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The study found that 52 percent of children ages 5 to 8 years old have had access to a mobile device while 39 percent of 2 to 4-year-olds and 10 percent of zero to 1-year-olds have had access

For years, media such as television and video game systems have been used as babysitters for younger children. But as technology advances and more gadgets are introduced, mobile devices like smartphones and tablets are being used for the same purposes.

Common Sense Media, a nonprofit group that focuses on the use of technology by children, prepared a study called "Zero to Eight: Children's Media Use in America." As the study suggests, it describes the amount of media children ages zero to eight consume via mobile devices and television.

The study looked at 1,384 parents with children up to 8 years old from May 27, 2011 to June 15, 2011.

Let’s start with television. According to the study, nine-month-olds spend almost an hour per day watching television or DVDs. Children under the age of two spend twice as much time watching TV and videos as they do reading books at 53 minutes and 23 minutes per day respectively. In addition, 30 percent of zero to 1-year-olds have a TV in their bedroom while 44 percent of 2 to 4-year-olds and 47 percent of 5 to 8-year-olds have a TV in their bedrooms as well.

As far as computers go, 53 percent of all 2 to 4-year-olds have used a computer and 90 percent of all 5 to 8-year-olds have used a computer. The average age of first use was around 3 and a half.

The newest group of gadgets to be introduced to youngsters is mobile devices like smartphones and tablets. According to the study, 29 percent of parents have downloaded apps specifically for their children on their phones. On average, 11 percent of the children used a cell phone or other mobile device for media consumption for about 43 minutes per day.

When it comes to both computers and mobile devices, the study notes that there is a "digital divide" among those in different income brackets. In the computer realm, 72 percent of children up to age 8 have a computer in their home. Among low-income families (less than $30,000 per year), this number is at about 48 percent where higher-income families (over $75,000 per year) are at 91 percent.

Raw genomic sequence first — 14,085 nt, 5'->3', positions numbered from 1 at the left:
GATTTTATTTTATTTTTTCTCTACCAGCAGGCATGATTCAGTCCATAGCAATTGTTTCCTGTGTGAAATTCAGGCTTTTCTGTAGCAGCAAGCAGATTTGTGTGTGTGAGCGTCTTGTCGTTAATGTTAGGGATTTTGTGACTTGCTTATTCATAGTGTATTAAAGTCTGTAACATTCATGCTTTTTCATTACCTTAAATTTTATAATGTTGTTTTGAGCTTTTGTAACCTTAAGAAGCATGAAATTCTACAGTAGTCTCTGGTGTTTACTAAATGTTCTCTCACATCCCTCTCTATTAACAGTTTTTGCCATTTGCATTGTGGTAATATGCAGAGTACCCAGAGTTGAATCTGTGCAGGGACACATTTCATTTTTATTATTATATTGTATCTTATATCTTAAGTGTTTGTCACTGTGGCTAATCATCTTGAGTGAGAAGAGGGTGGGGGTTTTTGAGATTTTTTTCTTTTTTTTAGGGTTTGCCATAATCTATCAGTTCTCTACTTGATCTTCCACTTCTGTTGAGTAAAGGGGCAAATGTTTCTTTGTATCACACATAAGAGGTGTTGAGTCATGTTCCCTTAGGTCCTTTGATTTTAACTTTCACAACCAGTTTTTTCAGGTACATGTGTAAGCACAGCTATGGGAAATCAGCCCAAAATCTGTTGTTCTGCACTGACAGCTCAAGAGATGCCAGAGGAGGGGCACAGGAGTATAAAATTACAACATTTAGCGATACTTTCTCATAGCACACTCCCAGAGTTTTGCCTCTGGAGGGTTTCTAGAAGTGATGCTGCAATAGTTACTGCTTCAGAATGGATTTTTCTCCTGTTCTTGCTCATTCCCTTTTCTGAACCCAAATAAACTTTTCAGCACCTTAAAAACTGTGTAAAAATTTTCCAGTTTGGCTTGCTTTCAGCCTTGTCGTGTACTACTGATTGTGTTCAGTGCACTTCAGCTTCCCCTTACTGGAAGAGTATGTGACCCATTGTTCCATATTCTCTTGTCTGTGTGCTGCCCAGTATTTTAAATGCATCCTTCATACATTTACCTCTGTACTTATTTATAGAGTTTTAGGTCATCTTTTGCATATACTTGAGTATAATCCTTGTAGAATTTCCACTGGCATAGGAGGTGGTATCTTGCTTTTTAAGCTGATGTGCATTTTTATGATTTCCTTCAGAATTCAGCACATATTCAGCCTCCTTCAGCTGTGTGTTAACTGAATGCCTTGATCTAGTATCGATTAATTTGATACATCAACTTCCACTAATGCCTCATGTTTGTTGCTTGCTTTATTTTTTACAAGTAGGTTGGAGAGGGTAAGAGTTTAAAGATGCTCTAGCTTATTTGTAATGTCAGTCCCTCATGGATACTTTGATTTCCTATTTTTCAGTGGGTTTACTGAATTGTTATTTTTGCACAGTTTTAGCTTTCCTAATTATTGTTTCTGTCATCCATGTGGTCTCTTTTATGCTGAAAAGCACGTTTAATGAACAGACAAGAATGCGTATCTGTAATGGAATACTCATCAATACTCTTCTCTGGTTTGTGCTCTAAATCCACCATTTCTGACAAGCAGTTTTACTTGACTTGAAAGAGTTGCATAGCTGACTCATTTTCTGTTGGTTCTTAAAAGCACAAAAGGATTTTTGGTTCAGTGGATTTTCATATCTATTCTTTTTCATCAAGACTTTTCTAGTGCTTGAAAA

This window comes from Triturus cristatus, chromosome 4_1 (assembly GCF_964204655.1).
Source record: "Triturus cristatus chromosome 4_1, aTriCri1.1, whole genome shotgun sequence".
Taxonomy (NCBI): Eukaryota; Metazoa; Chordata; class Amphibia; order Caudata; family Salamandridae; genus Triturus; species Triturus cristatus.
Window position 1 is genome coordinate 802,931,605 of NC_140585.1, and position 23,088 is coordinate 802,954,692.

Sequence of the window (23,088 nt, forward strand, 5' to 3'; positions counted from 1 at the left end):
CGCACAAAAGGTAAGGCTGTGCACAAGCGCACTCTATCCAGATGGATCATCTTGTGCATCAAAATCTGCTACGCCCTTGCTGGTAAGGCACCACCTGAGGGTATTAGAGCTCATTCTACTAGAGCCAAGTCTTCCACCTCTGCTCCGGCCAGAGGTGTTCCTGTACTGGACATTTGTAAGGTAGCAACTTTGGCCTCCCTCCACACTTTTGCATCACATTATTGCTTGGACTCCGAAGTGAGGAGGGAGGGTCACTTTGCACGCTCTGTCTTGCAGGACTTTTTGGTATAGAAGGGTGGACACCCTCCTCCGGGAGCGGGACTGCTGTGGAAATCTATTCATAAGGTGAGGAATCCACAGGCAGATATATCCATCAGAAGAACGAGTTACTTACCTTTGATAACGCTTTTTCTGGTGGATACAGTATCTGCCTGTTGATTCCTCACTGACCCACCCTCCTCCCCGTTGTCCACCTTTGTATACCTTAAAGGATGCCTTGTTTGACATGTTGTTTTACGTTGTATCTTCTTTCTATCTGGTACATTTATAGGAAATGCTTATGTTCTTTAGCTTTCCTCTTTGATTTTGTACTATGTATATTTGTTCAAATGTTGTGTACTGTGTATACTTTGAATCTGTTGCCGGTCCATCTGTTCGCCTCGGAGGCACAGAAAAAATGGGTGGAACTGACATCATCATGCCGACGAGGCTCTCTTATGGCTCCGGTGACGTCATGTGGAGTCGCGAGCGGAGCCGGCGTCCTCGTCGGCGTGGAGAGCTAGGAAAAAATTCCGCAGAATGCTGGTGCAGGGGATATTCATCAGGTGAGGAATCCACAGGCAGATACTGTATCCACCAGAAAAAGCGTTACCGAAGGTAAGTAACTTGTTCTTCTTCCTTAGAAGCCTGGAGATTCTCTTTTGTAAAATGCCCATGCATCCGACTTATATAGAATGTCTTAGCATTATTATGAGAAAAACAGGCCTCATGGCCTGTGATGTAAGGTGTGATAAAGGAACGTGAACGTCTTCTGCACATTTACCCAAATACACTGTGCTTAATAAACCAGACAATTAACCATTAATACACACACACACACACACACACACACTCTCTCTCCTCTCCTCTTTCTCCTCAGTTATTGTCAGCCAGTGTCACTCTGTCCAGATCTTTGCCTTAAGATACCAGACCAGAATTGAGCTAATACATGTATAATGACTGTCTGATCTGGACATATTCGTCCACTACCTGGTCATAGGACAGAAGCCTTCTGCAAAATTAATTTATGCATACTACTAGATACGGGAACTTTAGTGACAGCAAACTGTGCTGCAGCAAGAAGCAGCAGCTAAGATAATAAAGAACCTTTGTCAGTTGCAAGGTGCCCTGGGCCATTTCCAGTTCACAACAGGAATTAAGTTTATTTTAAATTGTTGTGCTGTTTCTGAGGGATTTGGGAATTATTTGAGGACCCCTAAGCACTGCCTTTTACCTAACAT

In addition to the digital divide is the "app gap," where 27 percent of lower-income families include a parent with a smartphone where 57 percent of higher-income families include a parent with a smartphone. Thirty-eight percent of lower-income parents don't even know what an app is where only 3 percent of higher-income parents are unaware.

Overall, the study found that 52 percent of children ages 5 to 8 years old have had access to a mobile device while 39 percent of 2 to 4-year-olds and 10 percent of zero to 1-year-olds have had access.

The study can be found here.

Source: MSNBC



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RE: Wait what?
By theapparition on 10/31/2011 11:52:32 AM , Rating: 2
In my day, seatbelts weren't mandatory, and neither were carseats. I played many of time in the footwell while the parents were driving, obviously no seat-belt and certainly no car seat.

I doubt you'd do the same with your children. You are going to try to make them as safe as possible.

Technology is no different. We didn't do that when we were young because we didn't have that stuff. Just because we didn't have it, doesn't mean there is need to deprive our children.

This mindset that "they don't need it" is ridiculous. the only thing anyone needs is air, food, water, shelter. You don't need a computer, or a smartphone. Your parents lived without them, so you don't need one either, right?

Studies have shown that the sooner you get technology into childrens hands, the quicker they are to adapt to it. Some are legitimate learning toys, some are nothing but time wasters. You have to sort the wheat from the chaff and find the ones that work for your family. But to dismiss them all is backward minded thinking.

I remember a LONG time ago, before I had kids, a woman co-worker was disgussing a controversial pop star her daughter was listening too. I chimed in that there was no way I was going to let my kids listen to that stuff. At which she asked me how old my kids were. I replied I didn't have any kids. She laughed and told me I had no idea what I was talking about. And years later, she was absolutely right. I had no idea.

So, come back when you have kids and you'll see that your entire pre-conceived notion of childcare is out the window. Trust me.


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